The Uncertain Prince of Hal

robot bearings

He identifies himself only as B and describes his creations as doodles. But this anonymous artist and proprietor of the website Robot of the Daytagline: “Friendly robots. Every day. (Except weekends, maybe.)”–is doing nothing less than undermining our future robot overlords.

Here’s what he has to say about himself on his website: “Every weekday I take a few minutes to doodle out a little robot. Just a little creative exercise. Also, we need more robots in our lives. Do you like robots?”

Sounds innocent enough: doodling. But what is doodling? The creation of simple illustrations with a certain lack of finish. Doodles are not detailed representations of the things being doodled; indeed, they need not refer to actual objects. And true to form, B’s doodles leave much to the imagination, which turns out to be our last line of defense against robots.

Take the bicycle-repair bot above: Is it puzzled by the loose ball bearings it has extracted? Dismayed by the absence of cartridge bearings? And how has the fork not dropped from its open two-finger claw?

robot climberThis bike-bot climbing the Alp d’Huez: Is it trying to extend its lead over the absent peloton? Or is it off the back and trying to finish within the time limit? Why is it wearing a cycling cap but no shorts?

robot waterIs the bot in the water in trouble? Riding a bicycle we can’t see? Is the crab a robot? The beach ball? Are they friends? Business partners? Is anyone else having trouble explaining the difference between the original formulation of WD-40 and the new bicycle lubricant of the same brand?

These are questions we as humans can ponder or ignore, accept or reject. But robots, they will want to know everything, and it’s doodles like these that they will circle around and never solve. The plans for the Saturn V? Assimilated in a second. A robot with an undersized umbrella standing in the rain? Why? Why? Why?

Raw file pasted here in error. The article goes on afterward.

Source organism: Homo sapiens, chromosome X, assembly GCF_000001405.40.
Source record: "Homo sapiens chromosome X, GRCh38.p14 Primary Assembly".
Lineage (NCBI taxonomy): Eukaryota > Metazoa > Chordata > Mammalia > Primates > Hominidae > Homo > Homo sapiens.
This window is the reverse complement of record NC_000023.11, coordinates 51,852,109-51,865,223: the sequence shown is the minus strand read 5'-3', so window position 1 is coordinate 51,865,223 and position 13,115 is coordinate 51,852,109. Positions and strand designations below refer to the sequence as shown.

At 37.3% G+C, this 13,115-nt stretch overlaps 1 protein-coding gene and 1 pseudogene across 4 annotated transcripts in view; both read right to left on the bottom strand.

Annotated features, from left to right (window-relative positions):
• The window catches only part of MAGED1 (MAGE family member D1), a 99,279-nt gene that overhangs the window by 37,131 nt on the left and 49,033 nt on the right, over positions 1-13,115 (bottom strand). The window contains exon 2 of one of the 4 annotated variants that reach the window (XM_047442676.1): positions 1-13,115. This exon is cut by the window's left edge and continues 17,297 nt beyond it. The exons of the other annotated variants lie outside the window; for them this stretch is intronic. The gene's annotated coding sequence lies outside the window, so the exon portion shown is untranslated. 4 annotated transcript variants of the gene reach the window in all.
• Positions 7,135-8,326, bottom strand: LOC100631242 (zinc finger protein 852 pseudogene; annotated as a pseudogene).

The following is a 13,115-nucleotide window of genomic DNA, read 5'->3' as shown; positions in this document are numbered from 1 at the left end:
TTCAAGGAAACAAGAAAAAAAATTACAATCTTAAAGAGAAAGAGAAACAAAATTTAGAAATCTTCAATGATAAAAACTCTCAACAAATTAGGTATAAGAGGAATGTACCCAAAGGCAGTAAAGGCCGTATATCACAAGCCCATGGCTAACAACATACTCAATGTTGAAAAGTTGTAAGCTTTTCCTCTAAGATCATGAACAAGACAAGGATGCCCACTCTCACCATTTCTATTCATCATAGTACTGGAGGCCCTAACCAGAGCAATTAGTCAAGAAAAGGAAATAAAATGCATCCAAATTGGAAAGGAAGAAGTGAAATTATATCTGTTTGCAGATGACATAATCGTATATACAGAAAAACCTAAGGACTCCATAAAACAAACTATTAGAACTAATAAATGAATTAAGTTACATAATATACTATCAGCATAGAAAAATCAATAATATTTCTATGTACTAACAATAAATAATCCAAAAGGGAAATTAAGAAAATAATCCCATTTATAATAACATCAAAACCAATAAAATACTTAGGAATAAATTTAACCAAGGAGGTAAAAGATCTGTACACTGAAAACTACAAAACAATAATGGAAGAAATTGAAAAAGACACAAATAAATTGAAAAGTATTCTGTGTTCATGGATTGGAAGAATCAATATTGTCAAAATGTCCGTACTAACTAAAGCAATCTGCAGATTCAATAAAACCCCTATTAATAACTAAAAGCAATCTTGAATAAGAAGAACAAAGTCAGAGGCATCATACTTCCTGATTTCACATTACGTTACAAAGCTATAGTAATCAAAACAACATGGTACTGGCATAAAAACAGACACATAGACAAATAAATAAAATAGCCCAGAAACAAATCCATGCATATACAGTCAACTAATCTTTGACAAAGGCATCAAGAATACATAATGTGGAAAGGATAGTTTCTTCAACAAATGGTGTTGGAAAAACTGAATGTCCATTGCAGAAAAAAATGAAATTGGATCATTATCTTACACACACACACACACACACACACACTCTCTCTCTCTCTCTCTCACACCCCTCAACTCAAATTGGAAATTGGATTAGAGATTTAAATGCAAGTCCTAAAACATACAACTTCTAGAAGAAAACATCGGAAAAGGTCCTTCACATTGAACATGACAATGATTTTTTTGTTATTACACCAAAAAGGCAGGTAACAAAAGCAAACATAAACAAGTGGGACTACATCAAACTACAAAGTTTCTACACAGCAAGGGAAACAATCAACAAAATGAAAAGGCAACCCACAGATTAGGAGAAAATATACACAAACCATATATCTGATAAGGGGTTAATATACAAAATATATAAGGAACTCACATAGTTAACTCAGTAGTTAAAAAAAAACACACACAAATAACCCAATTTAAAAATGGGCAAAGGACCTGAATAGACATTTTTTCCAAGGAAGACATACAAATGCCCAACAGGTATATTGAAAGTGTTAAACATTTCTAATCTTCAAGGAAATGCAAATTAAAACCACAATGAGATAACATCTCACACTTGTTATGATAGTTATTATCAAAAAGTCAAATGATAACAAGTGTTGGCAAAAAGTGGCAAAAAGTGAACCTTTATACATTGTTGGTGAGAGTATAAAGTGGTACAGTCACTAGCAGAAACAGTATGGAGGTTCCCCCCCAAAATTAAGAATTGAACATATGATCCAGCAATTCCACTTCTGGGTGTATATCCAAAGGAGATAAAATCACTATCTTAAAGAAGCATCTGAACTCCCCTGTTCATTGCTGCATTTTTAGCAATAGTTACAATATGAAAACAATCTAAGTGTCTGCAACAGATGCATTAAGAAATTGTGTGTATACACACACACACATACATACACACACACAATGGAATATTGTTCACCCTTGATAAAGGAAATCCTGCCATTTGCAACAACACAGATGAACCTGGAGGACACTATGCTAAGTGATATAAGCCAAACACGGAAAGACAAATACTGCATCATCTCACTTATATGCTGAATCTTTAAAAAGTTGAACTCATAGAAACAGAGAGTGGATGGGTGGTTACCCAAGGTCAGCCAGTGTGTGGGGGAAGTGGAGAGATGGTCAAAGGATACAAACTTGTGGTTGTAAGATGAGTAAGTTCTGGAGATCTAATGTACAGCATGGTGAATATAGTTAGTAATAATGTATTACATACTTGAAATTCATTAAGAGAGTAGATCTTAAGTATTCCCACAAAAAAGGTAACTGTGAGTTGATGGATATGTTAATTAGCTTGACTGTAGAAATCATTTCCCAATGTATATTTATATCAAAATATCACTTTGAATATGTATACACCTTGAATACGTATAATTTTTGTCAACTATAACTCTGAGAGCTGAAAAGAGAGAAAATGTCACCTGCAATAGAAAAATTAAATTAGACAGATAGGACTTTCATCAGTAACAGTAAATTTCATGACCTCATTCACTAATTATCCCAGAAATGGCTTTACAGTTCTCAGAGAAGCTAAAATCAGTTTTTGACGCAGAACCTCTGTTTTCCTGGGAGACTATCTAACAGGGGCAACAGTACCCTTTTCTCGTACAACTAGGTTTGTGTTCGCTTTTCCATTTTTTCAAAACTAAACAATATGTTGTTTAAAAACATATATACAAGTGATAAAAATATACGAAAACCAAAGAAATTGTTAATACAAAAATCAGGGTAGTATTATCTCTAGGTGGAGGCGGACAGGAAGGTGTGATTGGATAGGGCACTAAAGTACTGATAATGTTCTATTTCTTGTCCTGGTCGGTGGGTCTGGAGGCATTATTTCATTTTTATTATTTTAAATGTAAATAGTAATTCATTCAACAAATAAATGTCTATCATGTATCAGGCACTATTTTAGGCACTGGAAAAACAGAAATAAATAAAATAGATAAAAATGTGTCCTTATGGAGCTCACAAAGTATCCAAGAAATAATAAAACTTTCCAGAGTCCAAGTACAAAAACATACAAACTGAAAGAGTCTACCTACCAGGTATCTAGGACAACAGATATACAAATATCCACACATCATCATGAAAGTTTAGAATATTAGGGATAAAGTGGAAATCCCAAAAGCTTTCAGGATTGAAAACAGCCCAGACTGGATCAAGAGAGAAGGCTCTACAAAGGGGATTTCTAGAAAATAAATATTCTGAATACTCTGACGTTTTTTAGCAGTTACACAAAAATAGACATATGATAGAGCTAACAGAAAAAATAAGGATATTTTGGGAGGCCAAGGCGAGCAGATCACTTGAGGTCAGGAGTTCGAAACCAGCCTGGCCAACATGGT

By the way, I know very little about B. In an email, he reveals that he wrenches, rides and races bikes in the Portland, Oregon, area–all as an amateur. “Thus the bike-bots featured here are all expert enthusiasts.”

He maintains strict personal secrecy online. I don’t even know that he is a he, which is even more evidence of his wily intelligence. The robots will have to sift through all representatives of both genders to find him.

Unless he has mastered the Turing test and is, in fact, a robot himself.

robot rain
Oh, that is clever.

Will robots do everything better than us? Or will we overlook the things they choose not to do as we fight for survival in a world no longer guided by the rule of law and whatever’s on Tivo? Maybe robots won’t bother with learning to fish, for example. Catch and release is, after all, the sort of thing that people do, and while robots could do that, they’d be more likely to build robot fish that can swim out of water, thus exceeding the capabilities of the existing model. In any case, time is running out. One doodler stands between us and robot domination. Visit his website. Learn from him. Prepare!

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About 16incheswestofpeoria

Former bicycle mechanic, current peruser of books, feeder of birds.
This entry was posted in Read and roll and tagged , , , , . Bookmark the permalink.

3 Responses to The Uncertain Prince of Hal

  1. Pingback: Cyclelicious » Bot on a bike

  2. MG says:

    Great find! I like his posts, and particularly like the one of the robot with the umbrella that you’ve posted.

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